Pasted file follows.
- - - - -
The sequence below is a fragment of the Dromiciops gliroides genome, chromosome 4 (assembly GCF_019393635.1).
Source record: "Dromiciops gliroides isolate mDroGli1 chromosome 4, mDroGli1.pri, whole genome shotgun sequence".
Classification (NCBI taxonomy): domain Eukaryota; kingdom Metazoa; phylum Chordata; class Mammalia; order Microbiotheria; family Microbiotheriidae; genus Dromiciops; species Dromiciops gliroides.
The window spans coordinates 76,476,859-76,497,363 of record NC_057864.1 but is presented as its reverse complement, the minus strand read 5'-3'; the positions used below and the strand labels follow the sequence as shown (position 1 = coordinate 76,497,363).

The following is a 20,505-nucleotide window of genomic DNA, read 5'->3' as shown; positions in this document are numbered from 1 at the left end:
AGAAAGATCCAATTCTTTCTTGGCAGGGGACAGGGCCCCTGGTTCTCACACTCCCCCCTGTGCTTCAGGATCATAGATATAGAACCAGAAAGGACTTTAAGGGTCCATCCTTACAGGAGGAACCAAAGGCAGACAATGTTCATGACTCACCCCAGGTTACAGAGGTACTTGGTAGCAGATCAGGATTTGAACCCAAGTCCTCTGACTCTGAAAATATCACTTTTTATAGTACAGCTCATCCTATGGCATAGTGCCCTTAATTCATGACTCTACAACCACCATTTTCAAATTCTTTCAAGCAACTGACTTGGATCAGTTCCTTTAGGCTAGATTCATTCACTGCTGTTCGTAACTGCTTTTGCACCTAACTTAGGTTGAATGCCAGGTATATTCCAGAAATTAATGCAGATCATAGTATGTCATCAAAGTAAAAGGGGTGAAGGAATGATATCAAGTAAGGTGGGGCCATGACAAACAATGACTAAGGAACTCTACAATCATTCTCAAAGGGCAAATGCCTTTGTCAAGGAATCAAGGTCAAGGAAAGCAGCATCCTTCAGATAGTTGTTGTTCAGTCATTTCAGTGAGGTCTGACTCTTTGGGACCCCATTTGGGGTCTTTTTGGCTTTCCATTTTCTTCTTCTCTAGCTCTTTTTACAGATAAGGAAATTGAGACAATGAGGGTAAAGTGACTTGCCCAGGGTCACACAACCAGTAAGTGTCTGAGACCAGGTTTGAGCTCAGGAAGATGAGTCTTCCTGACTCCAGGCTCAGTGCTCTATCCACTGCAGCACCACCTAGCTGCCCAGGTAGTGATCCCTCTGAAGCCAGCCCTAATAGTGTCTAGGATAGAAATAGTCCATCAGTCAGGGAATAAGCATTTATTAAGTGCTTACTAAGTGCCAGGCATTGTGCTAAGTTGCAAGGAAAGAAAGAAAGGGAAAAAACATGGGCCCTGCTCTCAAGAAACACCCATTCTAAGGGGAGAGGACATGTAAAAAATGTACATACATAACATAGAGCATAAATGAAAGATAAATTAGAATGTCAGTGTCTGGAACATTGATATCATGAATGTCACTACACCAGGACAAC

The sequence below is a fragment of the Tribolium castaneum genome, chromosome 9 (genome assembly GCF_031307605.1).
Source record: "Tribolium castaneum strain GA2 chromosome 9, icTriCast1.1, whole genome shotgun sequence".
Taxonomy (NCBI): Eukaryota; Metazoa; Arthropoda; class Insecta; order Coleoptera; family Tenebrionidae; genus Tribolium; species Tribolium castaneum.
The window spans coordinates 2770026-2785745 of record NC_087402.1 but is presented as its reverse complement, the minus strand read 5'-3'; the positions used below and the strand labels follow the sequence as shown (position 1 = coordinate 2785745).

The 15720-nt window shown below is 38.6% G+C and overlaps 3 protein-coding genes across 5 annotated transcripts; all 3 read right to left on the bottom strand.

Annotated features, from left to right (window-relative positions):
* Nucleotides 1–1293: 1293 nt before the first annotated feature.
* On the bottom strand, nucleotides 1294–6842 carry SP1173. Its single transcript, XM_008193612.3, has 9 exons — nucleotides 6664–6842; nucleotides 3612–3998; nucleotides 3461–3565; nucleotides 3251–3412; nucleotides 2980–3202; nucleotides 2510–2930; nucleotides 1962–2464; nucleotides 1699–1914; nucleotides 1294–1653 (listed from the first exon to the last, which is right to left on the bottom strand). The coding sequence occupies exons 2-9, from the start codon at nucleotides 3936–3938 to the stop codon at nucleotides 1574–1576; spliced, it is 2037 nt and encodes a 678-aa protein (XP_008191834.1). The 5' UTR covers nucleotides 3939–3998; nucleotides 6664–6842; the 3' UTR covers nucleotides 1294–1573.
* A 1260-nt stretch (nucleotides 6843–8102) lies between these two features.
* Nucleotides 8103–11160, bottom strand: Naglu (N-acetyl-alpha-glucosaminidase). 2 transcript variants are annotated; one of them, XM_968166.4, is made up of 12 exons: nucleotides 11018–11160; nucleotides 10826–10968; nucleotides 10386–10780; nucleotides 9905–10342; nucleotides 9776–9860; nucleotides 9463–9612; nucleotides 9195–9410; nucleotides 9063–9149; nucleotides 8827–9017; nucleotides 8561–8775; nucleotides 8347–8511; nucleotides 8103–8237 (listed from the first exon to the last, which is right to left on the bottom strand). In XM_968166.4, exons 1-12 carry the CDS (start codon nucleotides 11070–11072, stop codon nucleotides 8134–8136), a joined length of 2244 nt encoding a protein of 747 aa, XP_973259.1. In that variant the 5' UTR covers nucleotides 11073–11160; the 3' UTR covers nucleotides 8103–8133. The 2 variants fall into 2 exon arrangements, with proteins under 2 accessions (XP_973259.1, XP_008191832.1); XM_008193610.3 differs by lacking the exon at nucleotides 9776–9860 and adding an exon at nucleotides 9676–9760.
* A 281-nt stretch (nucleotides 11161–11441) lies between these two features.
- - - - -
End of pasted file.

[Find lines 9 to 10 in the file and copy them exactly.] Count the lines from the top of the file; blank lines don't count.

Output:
Taxonomy (NCBI): Eukaryota; Metazoa; Arthropoda; class Insecta; order Coleoptera; family Tenebrionidae; genus Tribolium; species Tribolium castaneum.
The window spans coordinates 2770026-2785745 of record NC_087402.1 but is presented as its reverse complement, the minus strand read 5'-3'; the positions used below and the strand labels follow the sequence as shown (position 1 = coordinate 2785745).